The Enterprise has a crew of 430 (startrek.com) in its five-year mission. (Now, I know that the show was only on the air for 3 years, but bear with me. 80 episodes were produced, which gives us the data to build from.) 59 crewmembers were killed during the mission, which comes out to 13.7% of the crew. So, that will be our overall conversion rate, 13.7%.
Then he segments the deaths of the crew members:
However, we need to segment the overall mortality (conversion) rate in order to gain the specific information that we need:
Yellow-shirt crewperson deaths: 6 (10%)
Blue-Shirt crewperson deaths: 5 (8 %)
Engineering smock crewperson deaths: 4
Red-Shirt crewperson deaths: 43 (73%)
So, the basic segmentation of factors allows us to confirm that red-shirted crewmembers died more than any other crewmembers on the original Star Trek series.
And it gets better. Here are the data trends:
Probability of a red-shirt casualty= 53%
14% of fights ended in a fatality (with a 72% chance the fatality wore a red shirt)
Probability of a red-shirt "incident" when Kirk has a "conquest" = 12%
The red-shirt survival rate is slightly higher when Kirk meets women than when a fight breaks out. This trend necessitates the question: How often did Captain Kirk "meet" women? In 30% of the missions.
As the data shows, Captain Kirk "making contact" with alien women has an impact on the crew's survival. The red-shirt death rate is higher when a fight breaks out than when Kirk meets a woman and a fight breaks out. Yet the analysis shows that meeting Kirk meeting women only happens in 30% of the missions.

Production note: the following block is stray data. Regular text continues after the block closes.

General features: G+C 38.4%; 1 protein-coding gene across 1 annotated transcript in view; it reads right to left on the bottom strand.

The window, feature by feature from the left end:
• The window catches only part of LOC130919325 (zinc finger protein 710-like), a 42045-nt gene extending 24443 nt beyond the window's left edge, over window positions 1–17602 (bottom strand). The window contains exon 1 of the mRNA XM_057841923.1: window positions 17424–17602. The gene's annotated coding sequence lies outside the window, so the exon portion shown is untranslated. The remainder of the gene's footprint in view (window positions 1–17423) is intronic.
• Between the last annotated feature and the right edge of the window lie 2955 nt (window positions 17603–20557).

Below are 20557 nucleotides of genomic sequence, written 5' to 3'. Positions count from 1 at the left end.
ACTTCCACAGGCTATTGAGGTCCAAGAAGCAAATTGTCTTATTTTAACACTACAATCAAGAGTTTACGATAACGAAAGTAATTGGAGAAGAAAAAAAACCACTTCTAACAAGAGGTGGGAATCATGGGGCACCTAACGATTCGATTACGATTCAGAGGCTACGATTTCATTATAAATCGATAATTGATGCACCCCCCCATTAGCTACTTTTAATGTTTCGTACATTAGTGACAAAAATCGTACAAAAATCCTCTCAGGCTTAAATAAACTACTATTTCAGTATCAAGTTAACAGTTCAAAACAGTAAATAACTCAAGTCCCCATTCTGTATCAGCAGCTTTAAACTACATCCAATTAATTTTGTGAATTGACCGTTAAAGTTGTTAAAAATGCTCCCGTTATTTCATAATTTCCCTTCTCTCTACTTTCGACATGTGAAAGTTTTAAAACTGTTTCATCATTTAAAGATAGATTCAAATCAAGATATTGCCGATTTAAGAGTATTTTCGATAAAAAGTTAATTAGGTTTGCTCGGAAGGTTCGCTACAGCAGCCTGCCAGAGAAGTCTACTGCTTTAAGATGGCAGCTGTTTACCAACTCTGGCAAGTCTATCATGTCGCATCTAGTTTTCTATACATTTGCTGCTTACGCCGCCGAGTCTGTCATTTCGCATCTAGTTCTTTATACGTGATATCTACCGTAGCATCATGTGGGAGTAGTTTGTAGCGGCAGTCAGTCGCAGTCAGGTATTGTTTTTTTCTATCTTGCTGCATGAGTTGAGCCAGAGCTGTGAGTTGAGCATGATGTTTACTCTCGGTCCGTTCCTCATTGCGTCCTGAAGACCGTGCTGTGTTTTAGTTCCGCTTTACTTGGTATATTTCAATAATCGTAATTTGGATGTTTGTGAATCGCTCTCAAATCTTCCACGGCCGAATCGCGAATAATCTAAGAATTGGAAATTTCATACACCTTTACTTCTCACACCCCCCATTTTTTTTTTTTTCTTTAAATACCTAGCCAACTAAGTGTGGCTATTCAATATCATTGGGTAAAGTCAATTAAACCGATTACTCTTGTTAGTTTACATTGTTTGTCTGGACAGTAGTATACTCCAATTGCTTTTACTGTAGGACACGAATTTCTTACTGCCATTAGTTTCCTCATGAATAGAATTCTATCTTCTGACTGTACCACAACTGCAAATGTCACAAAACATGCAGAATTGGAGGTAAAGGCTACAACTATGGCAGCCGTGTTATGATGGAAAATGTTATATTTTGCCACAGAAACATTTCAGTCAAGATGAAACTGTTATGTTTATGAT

I will never be able to look at a site traffic report -- or an episode of classic Star Trek -- the same way again.
InformationWeek Elite 100Our data shows these innovators using digital technology in two key areas: providing better products and cutting costs. Almost half of them expect to introduce a new IT-led product this year, and 46% are using technology to make business processes more efficient.
The UC Infrastructure TrapWorries about subpar networks tanking unified communications programs could be valid: Thirty-one percent of respondents have rolled capabilities out to less than 10% of users vs. 21% delivering UC to 76% or more. Is low uptake a result of strained infrastructures delivering poor performance?